The EPISD Education Foundation is making visits to 24 campuses this month to surprise 31 teachers with $28,000 in Classroom Impact Grants.
The grants combined with the $77,000 in scholarships awarded to the Class of 2016 in the spring and a special $10,000 STEM grant for Irvin High School means $115,000 in contributions that the Foundation has giving back to the District this year.
“We are pleased to be able to provide EPISD with $115,000 in funding to promote innovation in teaching and enhance the overall quality of education for EPISD students,” Foundation President Russell Wiggs said. “It’s a joy to see the surprised looks on teachers and students’ faces when we announce their names for grants and scholarships. We know the funding makes a difference to them.”
The first stop this week: Polk Elementary School on Tuesday, where $2,000 was awarded to Gloria Zafiro-Salazar and Elaine Myers. Like all grants awarded this year, Myers’ grant embraces active learning. The campus’ Active Learning Leader will be purchasing Ozobots to assist with teaching Science Technology Engineering and Math.
“Ozobots use a language of color coding and it makes it very inviting for children in elementary schools,” Myers said. “They will use critical thinking and problem solving skills through Active Learning. We would like our students to be one step ahead with new careers that are being created every year in this field.”
Second stop: Coronado High School where Jennifer Wilhite, who received two grants this year, and Renee Aguirre received the good news.
“Teachers are always in need of supplies and resources, especially in active learning classrooms, such as journalism,” said Aguirre, a journalism teacher at Coronado. “Technology is constantly evolving and I want to be able to provide my students with functional, up-to-date equipment that will benefit their learning. Therefore, applying for the EPISD Education Foundation grant should be on every teachers to-do-list this school year because this grant can provide us with up-to-date resources and materials for our students.”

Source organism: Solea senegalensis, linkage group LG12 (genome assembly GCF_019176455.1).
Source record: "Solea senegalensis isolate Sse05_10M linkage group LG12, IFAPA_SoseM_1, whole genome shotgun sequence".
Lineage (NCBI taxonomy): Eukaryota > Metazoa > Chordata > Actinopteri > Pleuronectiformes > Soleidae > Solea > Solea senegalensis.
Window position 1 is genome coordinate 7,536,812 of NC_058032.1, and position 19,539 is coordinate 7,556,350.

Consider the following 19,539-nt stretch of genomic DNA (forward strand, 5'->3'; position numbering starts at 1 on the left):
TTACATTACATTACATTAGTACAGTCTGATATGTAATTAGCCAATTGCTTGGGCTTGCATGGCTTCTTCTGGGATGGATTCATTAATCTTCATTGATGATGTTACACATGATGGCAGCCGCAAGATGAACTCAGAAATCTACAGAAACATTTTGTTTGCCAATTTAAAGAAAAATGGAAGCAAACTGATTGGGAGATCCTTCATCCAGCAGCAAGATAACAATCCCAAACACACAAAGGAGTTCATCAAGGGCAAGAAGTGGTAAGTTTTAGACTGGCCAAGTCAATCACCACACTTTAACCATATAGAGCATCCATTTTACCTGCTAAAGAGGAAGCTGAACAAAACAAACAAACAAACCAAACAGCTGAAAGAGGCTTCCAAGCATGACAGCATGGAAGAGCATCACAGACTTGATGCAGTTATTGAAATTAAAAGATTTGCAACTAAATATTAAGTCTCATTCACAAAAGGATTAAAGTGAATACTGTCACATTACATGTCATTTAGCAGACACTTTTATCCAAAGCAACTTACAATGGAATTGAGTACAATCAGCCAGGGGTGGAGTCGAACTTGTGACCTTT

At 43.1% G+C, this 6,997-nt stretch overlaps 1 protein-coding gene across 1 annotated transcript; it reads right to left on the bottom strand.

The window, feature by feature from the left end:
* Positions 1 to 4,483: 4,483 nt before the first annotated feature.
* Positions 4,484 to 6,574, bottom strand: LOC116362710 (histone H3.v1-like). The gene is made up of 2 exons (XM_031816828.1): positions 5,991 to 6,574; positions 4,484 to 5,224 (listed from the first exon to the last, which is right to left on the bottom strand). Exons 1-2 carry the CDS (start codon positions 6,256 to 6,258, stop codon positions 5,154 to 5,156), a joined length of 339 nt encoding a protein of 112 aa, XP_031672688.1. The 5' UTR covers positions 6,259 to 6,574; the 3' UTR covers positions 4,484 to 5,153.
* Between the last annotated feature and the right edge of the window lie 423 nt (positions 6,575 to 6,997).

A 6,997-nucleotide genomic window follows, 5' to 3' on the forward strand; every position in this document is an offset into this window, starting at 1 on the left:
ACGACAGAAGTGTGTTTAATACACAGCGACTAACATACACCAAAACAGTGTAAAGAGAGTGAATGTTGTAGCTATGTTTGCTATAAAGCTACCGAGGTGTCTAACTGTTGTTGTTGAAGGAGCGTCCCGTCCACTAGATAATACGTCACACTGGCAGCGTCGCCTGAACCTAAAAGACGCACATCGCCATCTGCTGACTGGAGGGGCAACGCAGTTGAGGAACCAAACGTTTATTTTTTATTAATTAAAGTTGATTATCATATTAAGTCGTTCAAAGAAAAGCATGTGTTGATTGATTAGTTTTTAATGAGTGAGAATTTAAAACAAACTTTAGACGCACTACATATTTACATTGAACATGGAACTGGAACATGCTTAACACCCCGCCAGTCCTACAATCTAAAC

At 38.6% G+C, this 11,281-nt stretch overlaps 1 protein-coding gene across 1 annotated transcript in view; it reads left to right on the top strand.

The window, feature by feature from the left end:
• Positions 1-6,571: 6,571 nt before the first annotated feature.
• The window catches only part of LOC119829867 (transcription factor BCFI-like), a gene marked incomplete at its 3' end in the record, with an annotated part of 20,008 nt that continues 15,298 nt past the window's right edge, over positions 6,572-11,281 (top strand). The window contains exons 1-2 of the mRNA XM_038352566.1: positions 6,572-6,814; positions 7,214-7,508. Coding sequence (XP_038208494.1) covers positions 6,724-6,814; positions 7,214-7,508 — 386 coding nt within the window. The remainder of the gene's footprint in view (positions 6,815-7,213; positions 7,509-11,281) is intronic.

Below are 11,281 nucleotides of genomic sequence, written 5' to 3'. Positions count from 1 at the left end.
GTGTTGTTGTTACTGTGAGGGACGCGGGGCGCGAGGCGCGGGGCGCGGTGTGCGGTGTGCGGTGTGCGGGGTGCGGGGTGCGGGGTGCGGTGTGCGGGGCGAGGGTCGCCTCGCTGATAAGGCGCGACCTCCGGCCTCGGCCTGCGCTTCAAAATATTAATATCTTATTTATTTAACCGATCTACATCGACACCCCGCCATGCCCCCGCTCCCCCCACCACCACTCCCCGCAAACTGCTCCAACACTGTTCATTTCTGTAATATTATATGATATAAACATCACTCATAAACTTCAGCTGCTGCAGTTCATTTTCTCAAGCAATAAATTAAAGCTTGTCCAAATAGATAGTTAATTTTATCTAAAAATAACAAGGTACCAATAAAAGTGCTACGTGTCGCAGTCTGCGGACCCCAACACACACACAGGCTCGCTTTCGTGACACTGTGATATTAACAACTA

The Foundation has scheduled visits throughout September and early October to award the grants and give teachers an opportunity to talk about what the funding will be used for in their classroom in front of their peers. It is also an opportunity for the Foundation to inform teachers of the Employee Giving Campaign, which netted $25,000 last year. The campaign runs from Sept. 30-Oct. 31.
“Employees are becoming more aware of the Foundation and what we do to benefit teachers and students in EPISD,” Wiggs said. “We are grateful for the contributions made by EPISD employees.”
EPISD Education Foundation in the spring awarded $77,000 to graduating seniors, which included two scholarships provided by the Irvin High School Alumni Association and six scholarships provided by Renaissance Learning. Texas Gas Services also provided a $10,000 grant to purchase a 3D printer for Irvin High School’s Rocket Tech.
Grant proposals will be accepted online beginning in March 2017. A notice will be sent to all EPISD teachers to inform them of the grant process.
“Any teacher with a new idea should try for a grant. It really didn’t take that much time once I had the idea,” Myers said. “A little research in the area I wanted to target was a huge help in writing the grant.”
A full list of grant winners will be placed on the foundation.episd.org in early October. Like the Foundation on Facebook (El Paso ISD Education Foundation) to see the campus visits as they happen.